We also have here representatives from the industry that decided to focus on finding talent, fostering it, growing it and showing it off internationally. Those people often refer to Marie-Mai, and quite rightly so. She is certainly the best example of the success of Star Académie. Last Sunday, we saw her once again and that was fantastic. We were able to see the conjunction of English-language music from Montreal, with Adam Cohen, and that of Marie-Mai.
    I congratulate all of you on what you do. You do good work and it is absolutely crucial. And that is why we wanted to hear your comments.
    This morning I am concerned by what Mr. Sasseville said concerning taxes that are not collected by services like iTunes. We are going to have to find some way of building a legal framework around that type of service.
    In fact, as Mr.  Jordan and Mr. Hetherman said, services like Deezer are used more and more. The day before yesterday, I was cruising through my Deezer account and received a half-price subscription offer, for $5 a month. At that price, there is not a soul who will purchase a disk. You can listen to your music as often and as long as you like and it is even available for mobile devices.
    My question is for Mr. Sasseville.
    You referred to the issues surrounding the MEC program. I would like you to outline for us again the choice a young artist faces when he or she has the possibility of signing a contract with a big record company.


    With your permission, I am going to let Christian Breton answer that question, since he is now the one who deals with that problem in his work as director of the music sector.
    In fact, I will answer by using an established artist as an example. I am not going to name any, but the situation arose twice during the past six months.
    The artist approached us to obtain a licence for his album. The album was ready to be launched and the artist was looking for a recording company to market it. In this case, the artist was eligible for touring assistance. We had nothing to do with the tour. We were not producing the show. However, by signing with us for production of his album, the artist was no longer available for touring assistance. This meant a loss of $25,000 for the artist. In the past, we could compensate the loss of that amount by recovering it in other ways, but this is no longer possible. That is the situation.
    We also do a lot of development. We launched a small independent label under Musicor that is called Ste-4, and we sign new groups under that label. However, those small groups have to grapple with the same problem; their survival often depends on the touring subsidy and currently they don't have access to it if they sign with us.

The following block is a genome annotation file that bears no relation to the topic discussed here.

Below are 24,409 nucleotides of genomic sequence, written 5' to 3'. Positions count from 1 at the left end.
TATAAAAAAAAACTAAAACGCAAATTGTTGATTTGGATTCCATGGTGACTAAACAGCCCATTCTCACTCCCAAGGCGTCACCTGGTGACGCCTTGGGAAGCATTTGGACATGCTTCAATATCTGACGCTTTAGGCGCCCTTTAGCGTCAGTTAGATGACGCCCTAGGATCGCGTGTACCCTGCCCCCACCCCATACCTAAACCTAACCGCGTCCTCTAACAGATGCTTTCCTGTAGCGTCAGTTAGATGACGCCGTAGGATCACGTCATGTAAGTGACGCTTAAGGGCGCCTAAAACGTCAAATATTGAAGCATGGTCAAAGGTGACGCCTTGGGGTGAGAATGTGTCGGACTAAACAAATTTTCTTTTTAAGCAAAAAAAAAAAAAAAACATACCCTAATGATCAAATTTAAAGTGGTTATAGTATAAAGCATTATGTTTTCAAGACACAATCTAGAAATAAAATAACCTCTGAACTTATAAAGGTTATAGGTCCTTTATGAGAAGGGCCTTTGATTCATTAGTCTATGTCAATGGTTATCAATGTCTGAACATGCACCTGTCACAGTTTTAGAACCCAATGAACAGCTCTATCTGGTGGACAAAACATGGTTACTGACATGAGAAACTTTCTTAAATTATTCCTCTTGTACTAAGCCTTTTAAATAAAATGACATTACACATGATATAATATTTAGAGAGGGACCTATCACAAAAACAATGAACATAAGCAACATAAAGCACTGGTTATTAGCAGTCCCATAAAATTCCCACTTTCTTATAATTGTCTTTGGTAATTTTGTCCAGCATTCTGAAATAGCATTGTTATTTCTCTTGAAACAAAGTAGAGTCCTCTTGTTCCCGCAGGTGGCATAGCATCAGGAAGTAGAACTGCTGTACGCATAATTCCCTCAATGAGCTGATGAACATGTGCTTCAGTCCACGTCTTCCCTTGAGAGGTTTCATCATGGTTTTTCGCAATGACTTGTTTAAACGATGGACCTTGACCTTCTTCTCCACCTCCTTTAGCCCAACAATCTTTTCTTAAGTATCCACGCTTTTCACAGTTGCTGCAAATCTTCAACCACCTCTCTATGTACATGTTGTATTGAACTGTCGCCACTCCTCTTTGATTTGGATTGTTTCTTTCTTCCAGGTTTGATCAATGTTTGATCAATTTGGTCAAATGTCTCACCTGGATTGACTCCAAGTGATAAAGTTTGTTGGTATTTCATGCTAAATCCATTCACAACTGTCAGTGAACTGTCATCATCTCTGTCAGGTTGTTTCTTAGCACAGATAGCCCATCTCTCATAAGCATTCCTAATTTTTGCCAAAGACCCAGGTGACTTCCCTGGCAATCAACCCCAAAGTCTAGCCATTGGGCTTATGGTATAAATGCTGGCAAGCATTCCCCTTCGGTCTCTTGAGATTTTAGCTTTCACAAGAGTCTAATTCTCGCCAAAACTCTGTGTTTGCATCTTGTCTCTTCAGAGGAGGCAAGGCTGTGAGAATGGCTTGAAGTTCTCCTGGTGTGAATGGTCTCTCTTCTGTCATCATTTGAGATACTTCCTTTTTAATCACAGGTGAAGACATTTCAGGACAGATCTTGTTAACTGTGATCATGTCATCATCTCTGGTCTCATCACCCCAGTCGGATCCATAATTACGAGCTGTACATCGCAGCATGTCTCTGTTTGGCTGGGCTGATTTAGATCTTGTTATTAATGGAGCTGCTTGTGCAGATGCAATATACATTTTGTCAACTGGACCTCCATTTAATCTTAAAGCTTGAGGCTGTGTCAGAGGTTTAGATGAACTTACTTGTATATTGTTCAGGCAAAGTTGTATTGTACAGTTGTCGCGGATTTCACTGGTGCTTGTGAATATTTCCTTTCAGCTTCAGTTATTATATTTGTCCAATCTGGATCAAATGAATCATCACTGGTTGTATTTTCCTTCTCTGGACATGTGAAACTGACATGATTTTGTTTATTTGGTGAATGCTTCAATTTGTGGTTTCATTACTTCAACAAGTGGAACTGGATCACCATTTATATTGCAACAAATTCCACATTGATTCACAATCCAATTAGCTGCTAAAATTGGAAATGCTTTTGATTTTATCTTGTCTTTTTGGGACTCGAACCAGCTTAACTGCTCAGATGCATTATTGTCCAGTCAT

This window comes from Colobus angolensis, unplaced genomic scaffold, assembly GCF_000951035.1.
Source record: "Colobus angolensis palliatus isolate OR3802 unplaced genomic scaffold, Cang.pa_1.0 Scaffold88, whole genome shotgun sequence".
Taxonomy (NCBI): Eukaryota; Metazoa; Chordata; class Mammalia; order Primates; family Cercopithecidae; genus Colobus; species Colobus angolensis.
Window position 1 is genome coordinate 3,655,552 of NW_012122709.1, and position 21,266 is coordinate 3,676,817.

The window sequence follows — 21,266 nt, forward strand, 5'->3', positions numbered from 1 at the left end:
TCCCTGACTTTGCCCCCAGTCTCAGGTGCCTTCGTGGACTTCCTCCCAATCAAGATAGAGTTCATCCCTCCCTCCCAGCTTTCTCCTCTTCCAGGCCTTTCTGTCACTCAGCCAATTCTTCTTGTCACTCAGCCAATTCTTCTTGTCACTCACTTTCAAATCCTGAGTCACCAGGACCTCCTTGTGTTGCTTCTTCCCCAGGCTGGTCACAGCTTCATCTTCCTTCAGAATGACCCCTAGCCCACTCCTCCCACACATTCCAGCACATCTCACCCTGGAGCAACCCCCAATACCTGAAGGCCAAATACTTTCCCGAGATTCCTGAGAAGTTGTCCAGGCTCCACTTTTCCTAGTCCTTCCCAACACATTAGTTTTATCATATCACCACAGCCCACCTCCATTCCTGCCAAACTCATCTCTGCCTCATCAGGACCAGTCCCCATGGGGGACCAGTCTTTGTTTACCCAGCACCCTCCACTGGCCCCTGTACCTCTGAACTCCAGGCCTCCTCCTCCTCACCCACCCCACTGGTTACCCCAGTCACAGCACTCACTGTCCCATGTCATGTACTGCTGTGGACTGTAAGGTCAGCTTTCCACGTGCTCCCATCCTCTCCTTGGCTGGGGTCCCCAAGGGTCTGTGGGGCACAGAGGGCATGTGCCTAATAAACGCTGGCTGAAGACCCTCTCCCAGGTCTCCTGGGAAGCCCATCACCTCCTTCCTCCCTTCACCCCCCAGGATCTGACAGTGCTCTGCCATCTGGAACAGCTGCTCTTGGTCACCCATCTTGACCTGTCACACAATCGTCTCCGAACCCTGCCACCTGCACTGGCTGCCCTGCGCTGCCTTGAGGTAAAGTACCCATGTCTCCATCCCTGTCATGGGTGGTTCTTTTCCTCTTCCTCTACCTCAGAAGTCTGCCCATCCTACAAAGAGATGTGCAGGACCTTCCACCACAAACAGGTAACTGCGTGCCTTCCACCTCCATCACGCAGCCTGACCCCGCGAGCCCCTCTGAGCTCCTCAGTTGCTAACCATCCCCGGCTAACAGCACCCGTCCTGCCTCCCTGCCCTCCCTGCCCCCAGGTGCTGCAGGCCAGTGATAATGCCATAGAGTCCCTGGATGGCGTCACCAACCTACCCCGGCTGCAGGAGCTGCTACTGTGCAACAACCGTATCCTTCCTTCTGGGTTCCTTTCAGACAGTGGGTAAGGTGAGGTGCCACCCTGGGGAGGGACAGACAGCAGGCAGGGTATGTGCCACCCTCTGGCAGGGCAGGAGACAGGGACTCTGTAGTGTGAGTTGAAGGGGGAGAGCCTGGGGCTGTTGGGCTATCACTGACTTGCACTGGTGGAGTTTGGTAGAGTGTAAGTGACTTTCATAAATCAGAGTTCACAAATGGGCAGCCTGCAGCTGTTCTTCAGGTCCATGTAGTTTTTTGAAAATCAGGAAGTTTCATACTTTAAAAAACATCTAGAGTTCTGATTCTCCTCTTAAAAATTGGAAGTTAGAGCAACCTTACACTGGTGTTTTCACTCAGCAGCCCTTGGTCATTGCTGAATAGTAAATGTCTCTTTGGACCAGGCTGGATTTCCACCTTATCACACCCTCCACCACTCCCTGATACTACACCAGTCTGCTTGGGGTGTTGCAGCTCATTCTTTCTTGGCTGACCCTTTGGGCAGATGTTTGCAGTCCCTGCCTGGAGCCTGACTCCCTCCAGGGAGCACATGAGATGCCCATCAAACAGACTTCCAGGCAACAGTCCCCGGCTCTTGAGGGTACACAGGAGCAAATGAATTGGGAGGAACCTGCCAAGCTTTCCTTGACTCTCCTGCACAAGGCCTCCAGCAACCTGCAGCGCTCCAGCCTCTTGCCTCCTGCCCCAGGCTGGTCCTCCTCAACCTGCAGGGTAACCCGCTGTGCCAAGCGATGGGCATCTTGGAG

Once again, this indicates that the system reacts too slowly. Ten years ago it may have been true that an artist who signed with a big label received assistance for touring. Today, even artists who sign with a big label absolutely need to tour.


    I think that the difference is that 10 years ago shows were used to promote disks and to help with the sale of the disk. Today, a disk is often perceived as a tool to promote the tour. That is where we are at currently.
    I have a question for you, and feel free to answer. I think all of you could answer the question.
    Our study is about the ways we can help the music industry in a media context that is in flux. In Quebec, with an organization that is more independent from the other large international companies, we have managed to carve out a spot in the retail market, in the visibility market. It was not only the American rules. Over time we have managed to free ourselves from international rules and to carve out a place and take our fair share of the pie.
    Currently, because of online streaming, we have to devise a reaction plan so that our music can carve out and maintain its place in this international competitive environment.
    Do you think we should intervene in supporting marketing rather than production, which is doing rather well?
    There would have to be programs to support the aggregators who on behalf of several record companies, commonly called “labels”, stream our artists' music.
    Did you want to add something, Christian?
    This goes back to what we were saying earlier. Regarding streaming, we negotiated with Sélect Digital for a year and a half to obtain better conditions. Our content has just arrived on Rdio and Deezer. Finally, when all of the major companies are at the table, our negotiating power is minimal.
    What would you recommend? Is there something that could help?